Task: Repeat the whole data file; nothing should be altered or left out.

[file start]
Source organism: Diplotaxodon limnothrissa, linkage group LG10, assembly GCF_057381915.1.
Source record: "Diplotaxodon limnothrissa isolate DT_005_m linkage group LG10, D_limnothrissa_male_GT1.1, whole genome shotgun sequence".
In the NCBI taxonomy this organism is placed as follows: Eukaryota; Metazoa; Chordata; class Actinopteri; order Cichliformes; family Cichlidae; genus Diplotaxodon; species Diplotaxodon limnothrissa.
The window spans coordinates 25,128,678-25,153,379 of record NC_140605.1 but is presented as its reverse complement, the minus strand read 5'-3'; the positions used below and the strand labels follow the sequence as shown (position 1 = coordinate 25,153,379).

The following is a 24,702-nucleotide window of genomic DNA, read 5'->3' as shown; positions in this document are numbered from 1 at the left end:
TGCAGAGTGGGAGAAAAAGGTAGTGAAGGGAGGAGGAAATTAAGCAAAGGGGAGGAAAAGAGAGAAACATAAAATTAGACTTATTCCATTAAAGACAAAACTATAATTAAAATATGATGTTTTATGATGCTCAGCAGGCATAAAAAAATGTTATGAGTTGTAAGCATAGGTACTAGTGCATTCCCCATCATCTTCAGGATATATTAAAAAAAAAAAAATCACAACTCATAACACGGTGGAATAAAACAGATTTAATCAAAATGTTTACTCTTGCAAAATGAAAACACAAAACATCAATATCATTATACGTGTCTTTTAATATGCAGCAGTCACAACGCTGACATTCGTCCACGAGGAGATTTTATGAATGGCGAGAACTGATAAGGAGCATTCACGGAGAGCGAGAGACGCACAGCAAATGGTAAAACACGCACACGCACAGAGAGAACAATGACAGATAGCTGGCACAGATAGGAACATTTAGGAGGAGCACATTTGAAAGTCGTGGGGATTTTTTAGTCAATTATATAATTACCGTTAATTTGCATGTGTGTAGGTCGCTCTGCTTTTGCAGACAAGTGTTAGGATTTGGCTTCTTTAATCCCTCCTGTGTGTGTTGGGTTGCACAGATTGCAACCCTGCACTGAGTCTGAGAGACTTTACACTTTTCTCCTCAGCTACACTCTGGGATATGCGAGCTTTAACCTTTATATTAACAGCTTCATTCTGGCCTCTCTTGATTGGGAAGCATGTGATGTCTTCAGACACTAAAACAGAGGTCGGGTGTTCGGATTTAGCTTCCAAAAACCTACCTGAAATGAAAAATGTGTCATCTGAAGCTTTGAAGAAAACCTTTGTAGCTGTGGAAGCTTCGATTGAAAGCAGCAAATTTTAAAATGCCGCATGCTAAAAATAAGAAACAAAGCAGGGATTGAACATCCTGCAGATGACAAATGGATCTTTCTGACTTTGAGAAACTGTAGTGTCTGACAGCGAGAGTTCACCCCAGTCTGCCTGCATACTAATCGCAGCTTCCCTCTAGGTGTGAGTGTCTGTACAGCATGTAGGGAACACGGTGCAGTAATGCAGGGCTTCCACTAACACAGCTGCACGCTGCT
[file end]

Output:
Source organism: Diplotaxodon limnothrissa, linkage group LG10, assembly GCF_057381915.1.
Source record: "Diplotaxodon limnothrissa isolate DT_005_m linkage group LG10, D_limnothrissa_male_GT1.1, whole genome shotgun sequence".
In the NCBI taxonomy this organism is placed as follows: Eukaryota; Metazoa; Chordata; class Actinopteri; order Cichliformes; family Cichlidae; genus Diplotaxodon; species Diplotaxodon limnothrissa.
The window spans coordinates 25,128,678-25,153,379 of record NC_140605.1 but is presented as its reverse complement, the minus strand read 5'-3'; the positions used below and the strand labels follow the sequence as shown (position 1 = coordinate 25,153,379).

The following is a 24,702-nucleotide window of genomic DNA, read 5'->3' as shown; positions in this document are numbered from 1 at the left end:
TGCAGAGTGGGAGAAAAAGGTAGTGAAGGGAGGAGGAAATTAAGCAAAGGGGAGGAAAAGAGAGAAACATAAAATTAGACTTATTCCATTAAAGACAAAACTATAATTAAAATATGATGTTTTATGATGCTCAGCAGGCATAAAAAAATGTTATGAGTTGTAAGCATAGGTACTAGTGCATTCCCCATCATCTTCAGGATATATTAAAAAAAAAAAAATCACAACTCATAACACGGTGGAATAAAACAGATTTAATCAAAATGTTTACTCTTGCAAAATGAAAACACAAAACATCAATATCATTATACGTGTCTTTTAATATGCAGCAGTCACAACGCTGACATTCGTCCACGAGGAGATTTTATGAATGGCGAGAACTGATAAGGAGCATTCACGGAGAGCGAGAGACGCACAGCAAATGGTAAAACACGCACACGCACAGAGAGAACAATGACAGATAGCTGGCACAGATAGGAACATTTAGGAGGAGCACATTTGAAAGTCGTGGGGATTTTTTAGTCAATTATATAATTACCGTTAATTTGCATGTGTGTAGGTCGCTCTGCTTTTGCAGACAAGTGTTAGGATTTGGCTTCTTTAATCCCTCCTGTGTGTGTTGGGTTGCACAGATTGCAACCCTGCACTGAGTCTGAGAGACTTTACACTTTTCTCCTCAGCTACACTCTGGGATATGCGAGCTTTAACCTTTATATTAACAGCTTCATTCTGGCCTCTCTTGATTGGGAAGCATGTGATGTCTTCAGACACTAAAACAGAGGTCGGGTGTTCGGATTTAGCTTCCAAAAACCTACCTGAAATGAAAAATGTGTCATCTGAAGCTTTGAAGAAAACCTTTGTAGCTGTGGAAGCTTCGATTGAAAGCAGCAAATTTTAAAATGCCGCATGCTAAAAATAAGAAACAAAGCAGGGATTGAACATCCTGCAGATGACAAATGGATCTTTCTGACTTTGAGAAACTGTAGTGTCTGACAGCGAGAGTTCACCCCAGTCTGCCTGCATACTAATCGCAGCTTCCCTCTAGGTGTGAGTGTCTGTACAGCATGTAGGGAACACGGTGCAGTAATGCAGGGCTTCCACTAACACAGCTGCACGCTGCT